A startling new report reveals that last year Scottish police alone managed to win official approval for almost 150 of the most intrusive forms of surveillance operations, including electronic bugging of private homes, offices and hotel rooms. The figure was a huge increase on the year before.
The chief surveillance commissioner, Sir Andrew Leggatt, also found that UK public bodies, including government departments, local authorities and hospital trusts, carried out more than 6,000 surveillance operations on their own staff and members of the public in the financial year 2003-04. In the same period, local authorities recruited 273 informers or "covert human intelligence sources" to assist their investigations.
"Although there have been considerable improvements, there are indications that some public authorities are failing to maintain the required standards," said Leggatt.
Increasing numbers of ordinary people are being routinely monitored as they go about their daily lives, and their scrutineers can be anything from the old-fashioned "gumshoe" policeman on their tail, to a multibillion-pound satellite system orbiting miles above their heads.
Of all the public engagements Jack McConnell honours this month, the "Big Brother" awards is one he will not miss if his office staff omit to enter it in his diary. The sixth annual ceremony, presided over by Privacy International, "to recognise the people and organisations that have done the most to devastate privacy and civil liberties in the UK", will hand out gongs in categories ranging from Worst Public Servant, to Most Heinous Government Organisation and Lifetime Menace. The First Minister, and the organisation he heads, have a reasonable chance of sweeping the board.
In his first year in the top job, McConnell signed more than 250 warrants giving police, customs, GCHQ, the Secret Intelligence Service, the Security Service and the National Criminal Intelligence Service the legal right to carry out bugging operations they claimed were vital to support their investigations. By law, all customs and police undercover operations involving surveillance and the use of informants must be authorised under the Regulation of Investigatory Powers Act (Ripa) and the Police Act.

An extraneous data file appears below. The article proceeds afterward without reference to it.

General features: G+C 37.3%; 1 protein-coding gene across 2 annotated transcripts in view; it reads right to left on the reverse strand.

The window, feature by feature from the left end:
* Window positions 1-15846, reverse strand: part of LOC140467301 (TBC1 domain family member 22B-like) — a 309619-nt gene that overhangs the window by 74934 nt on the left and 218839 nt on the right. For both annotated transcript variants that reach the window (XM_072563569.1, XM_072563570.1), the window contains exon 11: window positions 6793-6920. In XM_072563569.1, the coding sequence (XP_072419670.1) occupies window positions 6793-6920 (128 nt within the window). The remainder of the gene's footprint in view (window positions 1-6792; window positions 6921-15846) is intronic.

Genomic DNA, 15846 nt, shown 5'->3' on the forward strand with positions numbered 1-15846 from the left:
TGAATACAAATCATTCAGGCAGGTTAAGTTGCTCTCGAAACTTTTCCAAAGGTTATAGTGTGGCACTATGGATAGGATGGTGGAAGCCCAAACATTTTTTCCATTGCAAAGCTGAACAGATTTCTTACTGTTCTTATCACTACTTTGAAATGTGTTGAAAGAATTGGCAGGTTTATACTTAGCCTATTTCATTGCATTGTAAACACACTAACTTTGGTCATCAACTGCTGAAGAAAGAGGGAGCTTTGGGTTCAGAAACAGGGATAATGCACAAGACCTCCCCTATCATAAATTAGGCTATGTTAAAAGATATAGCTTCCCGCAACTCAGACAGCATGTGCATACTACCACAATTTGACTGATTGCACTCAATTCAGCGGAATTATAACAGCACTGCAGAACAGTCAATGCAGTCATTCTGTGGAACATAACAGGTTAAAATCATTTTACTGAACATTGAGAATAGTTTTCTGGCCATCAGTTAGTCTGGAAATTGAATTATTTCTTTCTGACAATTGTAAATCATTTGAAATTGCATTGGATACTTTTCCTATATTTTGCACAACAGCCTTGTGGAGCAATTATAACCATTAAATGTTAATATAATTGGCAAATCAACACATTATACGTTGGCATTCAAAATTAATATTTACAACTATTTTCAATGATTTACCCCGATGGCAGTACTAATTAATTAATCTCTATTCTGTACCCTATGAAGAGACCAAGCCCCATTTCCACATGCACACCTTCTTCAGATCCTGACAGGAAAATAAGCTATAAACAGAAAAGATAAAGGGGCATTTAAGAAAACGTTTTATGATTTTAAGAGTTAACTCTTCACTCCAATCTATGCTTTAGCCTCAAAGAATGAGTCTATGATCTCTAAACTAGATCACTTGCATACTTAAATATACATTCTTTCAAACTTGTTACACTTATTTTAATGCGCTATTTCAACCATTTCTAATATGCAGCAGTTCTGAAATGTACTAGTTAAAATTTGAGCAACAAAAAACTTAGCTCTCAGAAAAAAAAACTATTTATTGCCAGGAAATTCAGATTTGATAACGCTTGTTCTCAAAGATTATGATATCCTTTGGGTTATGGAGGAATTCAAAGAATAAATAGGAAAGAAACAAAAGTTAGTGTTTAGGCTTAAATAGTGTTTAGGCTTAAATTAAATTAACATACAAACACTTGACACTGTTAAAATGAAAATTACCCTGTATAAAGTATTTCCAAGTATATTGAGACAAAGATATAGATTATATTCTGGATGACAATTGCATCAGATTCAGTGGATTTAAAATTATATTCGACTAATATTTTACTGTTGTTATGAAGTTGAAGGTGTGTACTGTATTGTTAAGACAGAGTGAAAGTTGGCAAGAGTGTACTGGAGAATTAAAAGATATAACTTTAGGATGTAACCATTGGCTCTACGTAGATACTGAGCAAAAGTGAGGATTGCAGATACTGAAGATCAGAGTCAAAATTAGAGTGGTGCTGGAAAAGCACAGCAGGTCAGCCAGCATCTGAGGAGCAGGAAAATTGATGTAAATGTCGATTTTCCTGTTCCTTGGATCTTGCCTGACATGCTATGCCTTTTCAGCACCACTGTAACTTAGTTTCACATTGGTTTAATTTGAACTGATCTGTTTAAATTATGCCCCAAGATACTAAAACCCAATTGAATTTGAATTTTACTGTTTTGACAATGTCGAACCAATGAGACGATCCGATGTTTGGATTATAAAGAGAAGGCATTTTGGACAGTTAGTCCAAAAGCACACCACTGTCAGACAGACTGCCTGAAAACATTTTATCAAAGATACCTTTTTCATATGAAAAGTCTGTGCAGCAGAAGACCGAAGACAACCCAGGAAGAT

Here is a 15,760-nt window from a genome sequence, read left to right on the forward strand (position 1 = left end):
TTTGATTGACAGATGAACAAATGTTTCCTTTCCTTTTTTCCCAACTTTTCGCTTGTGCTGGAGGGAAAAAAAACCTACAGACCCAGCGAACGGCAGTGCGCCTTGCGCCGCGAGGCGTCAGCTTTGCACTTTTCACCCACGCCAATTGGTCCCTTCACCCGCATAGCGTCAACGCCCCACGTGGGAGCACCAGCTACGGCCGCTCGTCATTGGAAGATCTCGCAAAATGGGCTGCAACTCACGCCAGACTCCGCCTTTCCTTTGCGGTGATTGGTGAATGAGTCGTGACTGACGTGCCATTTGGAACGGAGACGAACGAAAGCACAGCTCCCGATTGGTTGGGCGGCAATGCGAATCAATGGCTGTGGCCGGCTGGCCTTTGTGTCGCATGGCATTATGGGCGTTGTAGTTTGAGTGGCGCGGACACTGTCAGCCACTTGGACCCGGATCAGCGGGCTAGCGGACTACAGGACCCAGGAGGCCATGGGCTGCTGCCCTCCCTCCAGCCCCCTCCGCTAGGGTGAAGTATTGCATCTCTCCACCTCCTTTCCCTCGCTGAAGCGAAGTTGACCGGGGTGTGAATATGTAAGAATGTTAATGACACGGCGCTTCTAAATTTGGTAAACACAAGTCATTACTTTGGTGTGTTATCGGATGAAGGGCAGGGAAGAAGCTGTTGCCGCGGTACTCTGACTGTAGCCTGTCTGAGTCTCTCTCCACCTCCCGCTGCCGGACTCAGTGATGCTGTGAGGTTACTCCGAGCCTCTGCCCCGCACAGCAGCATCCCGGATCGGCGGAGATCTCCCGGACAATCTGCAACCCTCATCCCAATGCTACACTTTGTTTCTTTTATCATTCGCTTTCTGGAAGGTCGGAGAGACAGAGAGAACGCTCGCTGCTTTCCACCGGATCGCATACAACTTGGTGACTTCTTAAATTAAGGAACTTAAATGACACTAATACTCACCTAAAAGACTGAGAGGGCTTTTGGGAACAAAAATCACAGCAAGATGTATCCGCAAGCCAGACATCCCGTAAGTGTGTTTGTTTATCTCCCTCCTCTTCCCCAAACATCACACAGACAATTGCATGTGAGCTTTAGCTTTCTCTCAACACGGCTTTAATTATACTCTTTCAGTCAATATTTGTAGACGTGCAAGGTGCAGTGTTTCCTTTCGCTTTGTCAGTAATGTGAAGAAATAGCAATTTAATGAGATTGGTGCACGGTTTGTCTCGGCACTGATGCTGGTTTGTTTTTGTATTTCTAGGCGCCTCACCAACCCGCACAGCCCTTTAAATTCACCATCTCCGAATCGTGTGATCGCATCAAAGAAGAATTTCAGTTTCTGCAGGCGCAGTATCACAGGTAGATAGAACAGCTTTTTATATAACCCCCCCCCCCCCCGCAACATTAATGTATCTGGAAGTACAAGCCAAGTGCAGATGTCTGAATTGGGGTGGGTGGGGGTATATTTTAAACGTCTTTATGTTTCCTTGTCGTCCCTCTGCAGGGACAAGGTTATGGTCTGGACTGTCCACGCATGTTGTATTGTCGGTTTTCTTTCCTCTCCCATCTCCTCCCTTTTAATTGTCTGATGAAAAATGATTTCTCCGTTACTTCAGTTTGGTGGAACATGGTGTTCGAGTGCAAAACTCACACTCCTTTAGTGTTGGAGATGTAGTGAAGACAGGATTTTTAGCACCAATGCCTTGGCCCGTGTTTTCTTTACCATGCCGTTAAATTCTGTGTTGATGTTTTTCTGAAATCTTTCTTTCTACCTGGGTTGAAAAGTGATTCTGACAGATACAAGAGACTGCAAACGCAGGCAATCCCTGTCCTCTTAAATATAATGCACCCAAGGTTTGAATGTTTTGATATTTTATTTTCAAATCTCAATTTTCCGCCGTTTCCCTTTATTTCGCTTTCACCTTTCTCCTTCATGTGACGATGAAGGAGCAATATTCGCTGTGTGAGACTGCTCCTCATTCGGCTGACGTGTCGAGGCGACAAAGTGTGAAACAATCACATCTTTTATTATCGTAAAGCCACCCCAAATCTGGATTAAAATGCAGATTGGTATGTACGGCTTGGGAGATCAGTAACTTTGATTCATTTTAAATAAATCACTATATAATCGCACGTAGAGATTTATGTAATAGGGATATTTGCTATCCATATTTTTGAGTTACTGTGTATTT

The First Minister can sanction phone-tap warrants to assist investigations into serious crime, or "in the interest of national security or to safeguard the economic well-being of the UK". It is a power he has assumed with remarkable energy: the latest report on his performance is expected to show that he is signing the warrants at the rate of over 300 a year.
The surveillance commissioner’s report on intrusive operations, granted prior approval under the Police Act, reveals that the total endorsed in Scotland rose by almost two-thirds, from 87 in 2002-03 to 143 last year, at a time when the UK figure was in decline. Law enforcers are now using sophisticated technology that allows them to eavesdrop on conversations through bugging systems secretly installed in target buildings, or even through open windows using special microphones, as never before.
"The rise in Scotland is off the scale," said Simon Davies, director of Privacy International. "The police will probably tell you that this is in response to the biggest criminal threats facing us, but the goalposts are always moving to justify these huge increases. If it isn’t terrorism, it’s drugs and organised crime, and if it isn’t that, then it’s paedophilia."
Accordingly, the authorities point to the growing menaces of the drugs trade and terrorism, in an attempt to explain the surge in snooping north of the Border. The vast majority of the Police Act warrants were classed under the heading "drug trafficking", which detailed an increase from 70 to 116 last year. Warrants for anti-terrorism operations rose to six, while all other categories of investigation remained in single figures.